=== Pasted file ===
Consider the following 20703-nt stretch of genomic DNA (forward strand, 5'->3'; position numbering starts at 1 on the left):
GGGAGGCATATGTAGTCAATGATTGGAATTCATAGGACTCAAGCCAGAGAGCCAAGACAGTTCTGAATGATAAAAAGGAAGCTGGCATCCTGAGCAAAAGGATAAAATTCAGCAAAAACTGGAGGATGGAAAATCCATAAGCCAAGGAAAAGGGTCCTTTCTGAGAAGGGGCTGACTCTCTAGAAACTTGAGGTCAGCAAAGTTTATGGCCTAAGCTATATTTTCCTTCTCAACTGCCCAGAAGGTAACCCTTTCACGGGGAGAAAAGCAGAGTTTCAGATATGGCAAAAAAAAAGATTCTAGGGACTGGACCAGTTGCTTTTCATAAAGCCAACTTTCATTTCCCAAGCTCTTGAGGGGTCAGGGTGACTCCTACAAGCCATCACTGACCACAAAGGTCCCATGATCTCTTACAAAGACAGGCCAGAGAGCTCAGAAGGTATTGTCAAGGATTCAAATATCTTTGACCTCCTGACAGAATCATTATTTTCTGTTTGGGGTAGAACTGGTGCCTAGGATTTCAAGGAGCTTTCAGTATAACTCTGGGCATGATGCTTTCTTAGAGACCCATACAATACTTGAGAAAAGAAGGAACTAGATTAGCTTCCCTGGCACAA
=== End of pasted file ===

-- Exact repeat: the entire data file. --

Consider the following 20703-nt stretch of genomic DNA (forward strand, 5'->3'; position numbering starts at 1 on the left):
GGGAGGCATATGTAGTCAATGATTGGAATTCATAGGACTCAAGCCAGAGAGCCAAGACAGTTCTGAATGATAAAAAGGAAGCTGGCATCCTGAGCAAAAGGATAAAATTCAGCAAAAACTGGAGGATGGAAAATCCATAAGCCAAGGAAAAGGGTCCTTTCTGAGAAGGGGCTGACTCTCTAGAAACTTGAGGTCAGCAAAGTTTATGGCCTAAGCTATATTTTCCTTCTCAACTGCCCAGAAGGTAACCCTTTCACGGGGAGAAAAGCAGAGTTTCAGATATGGCAAAAAAAAAGATTCTAGGGACTGGACCAGTTGCTTTTCATAAAGCCAACTTTCATTTCCCAAGCTCTTGAGGGGTCAGGGTGACTCCTACAAGCCATCACTGACCACAAAGGTCCCATGATCTCTTACAAAGACAGGCCAGAGAGCTCAGAAGGTATTGTCAAGGATTCAAATATCTTTGACCTCCTGACAGAATCATTATTTTCTGTTTGGGGTAGAACTGGTGCCTAGGATTTCAAGGAGCTTTCAGTATAACTCTGGGCATGATGCTTTCTTAGAGACCCATACAATACTTGAGAAAAGAAGGAACTAGATTAGCTTCCCTGGCACAA